“Well, he doesn’t want anyone upsetting themselves. He always wants each Eagle journey to be perfect for everyone” Annie answered, her tone a mixture of pride and exasperation in her husband.
“But of course it impossible what Amos says. The vile Madmoiselle Bulstrode could not ‘av done this terrible thing. She was with us terrorising ma petite” said Dorethia.
“So, there remain unanswered questions…” continued Cordelia
“Which snake in the grass hurt George” finished Annie.
“Yes” said Cordelia, “and how to insure …”
“The snake doesn’t strike again” finished Annie.
“If I had my druthers, we’d check all wands onboard with an a’priori spell right now, to see what spells they’ve cast, but Cordelia, you heard Mr. Heinz. The Goblins won’t be the only ones who may feel threatened. Amos and I have registered one family on our own wands because they don’t use them. As you can imagine, the European and American custom of using wands for identification puts them at a disadvantage. Then there are the ministry witches and wizards from different countries who may be travelling incognito with official secrets to keep. The mutual trust we are trying to build won’t be worth a cauldron of salt if we handle this badly.”
“It sounds a dizzying task, Mrs. Quirrell, but important we find a way to find out what happened” Lindsay ventured.
“Call me Annie, dear, please, Mrs. Quirrell is my mother-in-law.”
Lindsay smiled, glancing around the table for any sign of a guilty conscience as she spoke with an unexpected shake in her voice “George was found only yards from my door”.
“Well, heavens to Sayre, I know it must have been a scare”. Annie answered, nodding to herself. “We’ll get to the nub of it soon enough I reckon, but we do need to be careful. ”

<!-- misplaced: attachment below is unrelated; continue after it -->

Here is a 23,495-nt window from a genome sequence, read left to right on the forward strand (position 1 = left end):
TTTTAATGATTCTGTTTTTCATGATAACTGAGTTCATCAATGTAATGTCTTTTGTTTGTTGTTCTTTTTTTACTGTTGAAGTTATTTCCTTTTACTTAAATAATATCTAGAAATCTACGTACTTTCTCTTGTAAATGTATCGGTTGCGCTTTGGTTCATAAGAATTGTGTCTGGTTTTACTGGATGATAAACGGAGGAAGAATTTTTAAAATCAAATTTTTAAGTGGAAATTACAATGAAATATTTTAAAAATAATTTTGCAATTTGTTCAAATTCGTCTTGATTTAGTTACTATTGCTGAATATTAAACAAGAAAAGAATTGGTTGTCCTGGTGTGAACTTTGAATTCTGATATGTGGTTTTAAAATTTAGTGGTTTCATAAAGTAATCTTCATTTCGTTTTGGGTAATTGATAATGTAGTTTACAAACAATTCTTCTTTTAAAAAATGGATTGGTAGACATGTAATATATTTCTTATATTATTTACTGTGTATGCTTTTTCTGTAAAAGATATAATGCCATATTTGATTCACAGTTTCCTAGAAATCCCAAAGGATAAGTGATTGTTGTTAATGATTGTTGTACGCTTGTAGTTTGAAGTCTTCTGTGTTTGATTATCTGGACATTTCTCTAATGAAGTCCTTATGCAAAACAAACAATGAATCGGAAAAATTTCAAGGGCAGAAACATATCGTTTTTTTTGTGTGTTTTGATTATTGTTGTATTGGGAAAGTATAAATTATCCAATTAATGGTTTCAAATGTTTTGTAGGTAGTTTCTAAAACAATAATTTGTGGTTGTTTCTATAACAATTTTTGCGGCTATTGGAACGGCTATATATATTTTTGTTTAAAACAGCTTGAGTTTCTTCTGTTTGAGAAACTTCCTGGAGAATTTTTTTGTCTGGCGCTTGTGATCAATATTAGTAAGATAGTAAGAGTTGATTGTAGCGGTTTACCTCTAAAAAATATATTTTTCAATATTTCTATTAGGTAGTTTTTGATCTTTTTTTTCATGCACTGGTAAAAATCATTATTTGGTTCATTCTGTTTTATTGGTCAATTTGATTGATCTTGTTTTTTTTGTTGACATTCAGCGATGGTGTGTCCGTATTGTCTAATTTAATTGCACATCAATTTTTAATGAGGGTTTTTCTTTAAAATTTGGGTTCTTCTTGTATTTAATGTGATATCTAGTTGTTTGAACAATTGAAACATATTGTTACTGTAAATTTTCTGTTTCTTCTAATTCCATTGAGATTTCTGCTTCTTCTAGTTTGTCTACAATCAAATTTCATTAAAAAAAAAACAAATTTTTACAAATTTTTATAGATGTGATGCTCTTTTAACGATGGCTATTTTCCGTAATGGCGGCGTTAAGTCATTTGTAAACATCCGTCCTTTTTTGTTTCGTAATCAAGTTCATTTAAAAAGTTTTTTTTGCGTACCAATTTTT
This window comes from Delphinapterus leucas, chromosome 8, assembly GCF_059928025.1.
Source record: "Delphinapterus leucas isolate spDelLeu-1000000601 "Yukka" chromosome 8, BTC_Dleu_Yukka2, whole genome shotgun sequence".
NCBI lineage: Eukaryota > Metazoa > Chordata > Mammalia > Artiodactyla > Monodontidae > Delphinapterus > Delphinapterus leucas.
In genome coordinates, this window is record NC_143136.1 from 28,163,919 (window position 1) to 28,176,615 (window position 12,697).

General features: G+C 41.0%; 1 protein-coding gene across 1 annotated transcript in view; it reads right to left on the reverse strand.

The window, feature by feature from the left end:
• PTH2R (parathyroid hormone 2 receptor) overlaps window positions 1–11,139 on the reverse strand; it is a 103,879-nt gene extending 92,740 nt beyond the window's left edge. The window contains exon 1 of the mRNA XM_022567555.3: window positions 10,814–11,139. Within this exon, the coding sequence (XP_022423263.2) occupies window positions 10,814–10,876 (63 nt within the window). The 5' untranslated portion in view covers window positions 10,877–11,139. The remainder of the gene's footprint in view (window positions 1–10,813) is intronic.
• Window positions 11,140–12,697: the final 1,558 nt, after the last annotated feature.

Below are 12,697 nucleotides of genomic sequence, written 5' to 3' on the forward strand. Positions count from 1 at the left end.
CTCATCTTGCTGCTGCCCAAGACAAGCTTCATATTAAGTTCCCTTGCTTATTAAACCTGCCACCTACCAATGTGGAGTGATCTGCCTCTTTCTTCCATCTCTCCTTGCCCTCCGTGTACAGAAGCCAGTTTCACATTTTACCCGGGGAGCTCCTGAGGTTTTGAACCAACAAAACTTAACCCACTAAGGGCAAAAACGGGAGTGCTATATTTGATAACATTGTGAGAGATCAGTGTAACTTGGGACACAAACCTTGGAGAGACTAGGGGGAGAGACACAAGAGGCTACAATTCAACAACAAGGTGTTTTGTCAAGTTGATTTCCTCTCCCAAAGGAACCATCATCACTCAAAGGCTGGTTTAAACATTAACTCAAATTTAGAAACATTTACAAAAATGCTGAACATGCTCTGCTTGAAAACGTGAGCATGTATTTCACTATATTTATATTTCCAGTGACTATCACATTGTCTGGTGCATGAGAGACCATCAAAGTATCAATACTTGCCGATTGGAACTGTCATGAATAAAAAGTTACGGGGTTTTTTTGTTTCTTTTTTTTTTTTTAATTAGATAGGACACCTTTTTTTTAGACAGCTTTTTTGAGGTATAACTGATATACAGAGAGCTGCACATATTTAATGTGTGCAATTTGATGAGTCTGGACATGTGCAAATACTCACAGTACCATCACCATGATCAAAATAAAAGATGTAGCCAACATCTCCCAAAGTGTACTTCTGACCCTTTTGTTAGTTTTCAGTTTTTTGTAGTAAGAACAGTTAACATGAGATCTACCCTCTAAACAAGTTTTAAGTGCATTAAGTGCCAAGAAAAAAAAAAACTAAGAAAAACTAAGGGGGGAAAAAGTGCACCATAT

“Well,” said Cordelia, “you must keep us informed of your progress, and let us know if we can offer any help.”
“Bien Sur, please let us know” added Dorethia.
“Of course, my friends’, Annie answered easily, ” but I very much doubt the Miss Cordelia Fancourt I know will be content to wait. Be careful, all of you, if you decide to take matters into your own hands.”
“I cannot think what you mean,” answered Cordelia, an impish glint in her eye.
Amos had returned to the room. He looked relieved, even quite pleased with himself as he announced there was to be champagne served to everyone. House elves appeared balancing silver trays holding towers of tall stem glasses full of golden bubbles. Fast as lightening the elves levitated a glass to each person. Amos was making his way to the centre of the room where three stewards were conjuring a small stage. Lindsay looked towards Annie, noticing the practiced smile of a woman who had heard many similar speeches. Most passengers were watching the great Mr. Quirrel take to the stand, but several wizards were distracted, watching the beautiful flaxen-haired young bride make her way to her new husband’s side. Among these wizards were, Ebonine Filtch, Arnie Singh and his companion. Lyndsay saw a tense look pass between Percy and the young witch. He got up and left the room, looking at Lindsay as he passed.
Lindsay wondered if she was watching a tangled love story or the changing of the guard. She was increasingly thinking Percy and the mysterious bride may be the ‘X & Y’ she had overheard the Minister for International Magical Cooperation telling Arnie Singh to liaise with. She considered it more than possible that the friendly Mr. Fleamont was an auror. He seemed resourceful, chivalrous and hyper-aware of his surroundings. She suspected he was also secretive and imagined he might be brave but slightly arrogant as many dark wizard catchers could be. Unlike some of the other wizards in the room, he did not have a longing look in his eyes as he looked at the honeymooning witch. Lindsay found to her amazement that made her feel glad.